3 broadband booming


Speaking at a media round table, Russell claimed more than a million Brits would be using mobile internet via their laptops by the end of the year. He also revealed since 3 launched its mobile broadband offering late last year, data traffic on its 3G network has ballooned 14-fold.

That incredible leap shows the potential of mobile broadband, but also the risks.

Emeka Obiodu, European telecoms analyst at Global Insight, pointed out fixed-line broadband providers are already receiving negative press for stinging consumers with excess charges for unwittingly exceeding fair usage policies when they download TV shows via apps such as BBC’s iPlayer.

“Given the increasing acrimonious debate between ISPs and media outlets such as the BBC, network capacity will become an issue soon,” wrote Obiodu. “If fixed-line broadband providers with their ‘unlimited’ usage offers are complaining now, mobile operators will have more of a problem dealing with capacity issues later on, especially in their backhaul infrastructure.”

Russell’s figures also provided new evidence of the threat posed to fixed-line providers such as BT by mobile networks, as they roll out high speed 3G networks.

Wireless modems have proved popular with students, travelling businessmen and people with second homes.

“We have definitely seen some customers taking mobile broadband as an alternative to fixed-line,” added Russell.

Some customers in good coverage areas have reported surfing is a comparable experience to broadband, but Russell admitted the connection was not always as fast or reliable.

“I don’t believe mobile broadband is as good as fixed… I’m not going to bang a drum and say mobile will replace it,” he added, perhaps conscious the more people that sign up to wireless broadband, the slower the connections could be.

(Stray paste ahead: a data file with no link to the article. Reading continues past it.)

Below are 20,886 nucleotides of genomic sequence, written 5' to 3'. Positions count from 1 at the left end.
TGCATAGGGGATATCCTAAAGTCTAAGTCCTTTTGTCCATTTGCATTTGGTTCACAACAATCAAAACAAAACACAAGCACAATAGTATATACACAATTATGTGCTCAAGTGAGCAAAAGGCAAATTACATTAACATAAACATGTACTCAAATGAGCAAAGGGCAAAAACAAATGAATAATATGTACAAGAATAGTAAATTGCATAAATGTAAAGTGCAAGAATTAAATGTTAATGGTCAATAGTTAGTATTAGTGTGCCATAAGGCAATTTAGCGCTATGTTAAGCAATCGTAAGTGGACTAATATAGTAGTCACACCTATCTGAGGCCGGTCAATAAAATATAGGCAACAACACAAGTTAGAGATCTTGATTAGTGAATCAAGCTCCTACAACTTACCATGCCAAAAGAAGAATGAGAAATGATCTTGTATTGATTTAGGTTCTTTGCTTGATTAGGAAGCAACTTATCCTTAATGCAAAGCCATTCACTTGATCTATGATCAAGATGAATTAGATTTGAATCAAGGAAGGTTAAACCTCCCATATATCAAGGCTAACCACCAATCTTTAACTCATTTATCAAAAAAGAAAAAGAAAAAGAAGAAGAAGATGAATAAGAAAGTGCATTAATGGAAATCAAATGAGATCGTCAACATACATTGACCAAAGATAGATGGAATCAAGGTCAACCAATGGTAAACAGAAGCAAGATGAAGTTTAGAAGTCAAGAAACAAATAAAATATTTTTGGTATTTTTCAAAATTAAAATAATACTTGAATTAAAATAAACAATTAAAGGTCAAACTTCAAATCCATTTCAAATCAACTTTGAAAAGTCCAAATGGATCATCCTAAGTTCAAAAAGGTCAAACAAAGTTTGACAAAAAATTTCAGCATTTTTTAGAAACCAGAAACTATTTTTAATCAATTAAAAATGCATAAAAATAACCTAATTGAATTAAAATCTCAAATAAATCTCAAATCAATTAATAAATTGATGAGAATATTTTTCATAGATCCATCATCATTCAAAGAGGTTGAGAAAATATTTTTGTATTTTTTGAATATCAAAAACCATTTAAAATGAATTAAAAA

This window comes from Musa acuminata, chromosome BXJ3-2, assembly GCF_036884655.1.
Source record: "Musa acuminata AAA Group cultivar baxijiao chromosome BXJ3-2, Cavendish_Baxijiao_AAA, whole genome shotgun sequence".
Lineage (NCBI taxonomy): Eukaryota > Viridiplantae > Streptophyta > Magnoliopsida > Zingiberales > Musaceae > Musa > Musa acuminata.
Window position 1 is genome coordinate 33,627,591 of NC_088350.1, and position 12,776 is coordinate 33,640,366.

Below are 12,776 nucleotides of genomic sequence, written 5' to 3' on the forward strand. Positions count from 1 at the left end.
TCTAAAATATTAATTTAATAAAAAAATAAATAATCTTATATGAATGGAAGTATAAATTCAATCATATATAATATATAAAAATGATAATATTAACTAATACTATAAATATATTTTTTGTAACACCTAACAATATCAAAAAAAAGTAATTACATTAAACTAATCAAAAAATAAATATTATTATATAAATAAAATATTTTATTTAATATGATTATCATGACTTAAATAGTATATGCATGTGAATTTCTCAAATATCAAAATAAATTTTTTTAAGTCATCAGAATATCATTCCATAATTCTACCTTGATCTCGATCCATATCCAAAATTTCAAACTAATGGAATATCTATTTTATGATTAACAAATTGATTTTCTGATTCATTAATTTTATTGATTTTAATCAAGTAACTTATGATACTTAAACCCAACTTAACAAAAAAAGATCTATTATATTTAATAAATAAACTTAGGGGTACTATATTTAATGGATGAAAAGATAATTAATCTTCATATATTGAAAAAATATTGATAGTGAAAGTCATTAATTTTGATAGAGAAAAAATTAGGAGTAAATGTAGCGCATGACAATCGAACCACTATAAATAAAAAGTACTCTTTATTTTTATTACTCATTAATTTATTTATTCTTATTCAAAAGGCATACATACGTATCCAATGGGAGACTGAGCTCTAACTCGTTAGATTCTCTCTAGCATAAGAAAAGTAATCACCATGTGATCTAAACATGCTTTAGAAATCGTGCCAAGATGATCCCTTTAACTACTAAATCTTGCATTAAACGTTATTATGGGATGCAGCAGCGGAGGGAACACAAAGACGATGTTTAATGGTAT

Nevertheless, more than a fifth of 3 UK’s new contract customers are purchasing dongles.

And more than 823,000 wireless modems have been sold across the 3 Group of companies, which spans the UK, Italy, Australia, Hong Kong, Denmark, and Sweden.

“While the technical abilities of mobile broadband will continue to lag behind fixed, continued refinement, better pricing and increased awareness will ensure mobile broadband will grow steadily across the world,” wrote Obiodu in a note.

Russell also sees opportunities for 3 to exploit mobile broadband to push services such as voice over IP (VoIP), email and instant messaging to give it a head start over its much larger rivals. “Email, VoIP, instant messaging – these are areas we will push hard,” said Russell. “[These are] communications services that go around the [traditional mobile voice and text] regime, so they are appropriate 3 targets.”

Whether the strategy will be enough to get 3 some true scale is another matter, unless it makes the business more attractive to a potential buyer.

Verwaayen steps down

Ben Verwaayen, described as the ‘father of broadband Britain’, is stepping down at BT, where he has been chief executive for more than six years.

His departure is not wholly unexpected, but the timing took many by surprise; the BT mouthpiece was indicating privately only recently that there were no such plans.

It’s the end of an era for the former phone monopoly, whose fortunes were transformed by the Dutchman, who most people in the City had never heard of when he was hired to sort out the mess at the company in 2002.

Back then, BT had no dividend and £30 billion of debt; now it has a meaty dividend and £10bn of debt. But, to Verwaayen’s irritation no doubt, the shares have lost the gains they enjoyed in 2006 and early 2007 and are back near the levels they languished at when he joined.

That is largely because investors are unsure the company can continue on the growth path Verwaayen had appeared to have put it back on, until the last two quarters of disappointing numbers.

Verwaayen’s replacement is Ian Livingston, currently chief executive of BT Retail, who becomes chief executive of the whole group on June 1. As former BT finance director he was by far the best qualified internally to succeed Verwaayen.

But he faces a huge challenge, especially as he and BT chairman Sir Michael Rake have vowed to continue with Verwaayen’s strategy. That means BT will not be buying a mobile network to replace Cellnet (now O2) – Livingston was quite clear on that subject.

However, he did express an interest in doing more with WiMax technology.

BT’s entry into new markets in recent years has been mixed at best. Its Fusion phone is no longer being marketed to consumers, while BT Vision is struggling to gain traction against Sky. And that’s before considering regulatory pressure on Openreach and the struggle of BT’s Global Services unit to hit Verwaayen’s challenging 15per cent margin target.

At least Verwaayen has left BT a happier place than it was, and staff with a sense of pride.

How long will it last, I wonder.